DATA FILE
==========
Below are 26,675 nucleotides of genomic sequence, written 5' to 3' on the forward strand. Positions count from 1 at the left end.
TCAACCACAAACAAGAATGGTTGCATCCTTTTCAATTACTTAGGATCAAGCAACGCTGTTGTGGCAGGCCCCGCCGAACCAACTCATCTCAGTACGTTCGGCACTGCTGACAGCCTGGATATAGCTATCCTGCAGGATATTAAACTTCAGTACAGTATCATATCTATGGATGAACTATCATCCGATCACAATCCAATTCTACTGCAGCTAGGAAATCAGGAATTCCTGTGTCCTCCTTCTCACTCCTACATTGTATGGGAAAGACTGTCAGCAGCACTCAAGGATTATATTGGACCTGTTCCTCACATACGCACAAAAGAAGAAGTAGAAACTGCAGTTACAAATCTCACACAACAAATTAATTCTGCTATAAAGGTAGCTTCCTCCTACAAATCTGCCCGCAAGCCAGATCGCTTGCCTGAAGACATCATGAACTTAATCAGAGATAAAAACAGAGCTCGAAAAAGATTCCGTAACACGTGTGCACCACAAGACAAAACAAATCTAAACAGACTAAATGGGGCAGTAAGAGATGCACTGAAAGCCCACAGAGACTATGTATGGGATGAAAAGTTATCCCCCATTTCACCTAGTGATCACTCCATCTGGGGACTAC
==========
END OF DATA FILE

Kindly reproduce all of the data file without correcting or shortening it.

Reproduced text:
Below are 26,675 nucleotides of genomic sequence, written 5' to 3' on the forward strand. Positions count from 1 at the left end.
TCAACCACAAACAAGAATGGTTGCATCCTTTTCAATTACTTAGGATCAAGCAACGCTGTTGTGGCAGGCCCCGCCGAACCAACTCATCTCAGTACGTTCGGCACTGCTGACAGCCTGGATATAGCTATCCTGCAGGATATTAAACTTCAGTACAGTATCATATCTATGGATGAACTATCATCCGATCACAATCCAATTCTACTGCAGCTAGGAAATCAGGAATTCCTGTGTCCTCCTTCTCACTCCTACATTGTATGGGAAAGACTGTCAGCAGCACTCAAGGATTATATTGGACCTGTTCCTCACATACGCACAAAAGAAGAAGTAGAAACTGCAGTTACAAATCTCACACAACAAATTAATTCTGCTATAAAGGTAGCTTCCTCCTACAAATCTGCCCGCAAGCCAGATCGCTTGCCTGAAGACATCATGAACTTAATCAGAGATAAAAACAGAGCTCGAAAAAGATTCCGTAACACGTGTGCACCACAAGACAAAACAAATCTAAACAGACTAAATGGGGCAGTAAGAGATGCACTGAAAGCCCACAGAGACTATGTATGGGATGAAAAGTTATCCCCCATTTCACCTAGTGATCACTCCATCTGGGGACTAC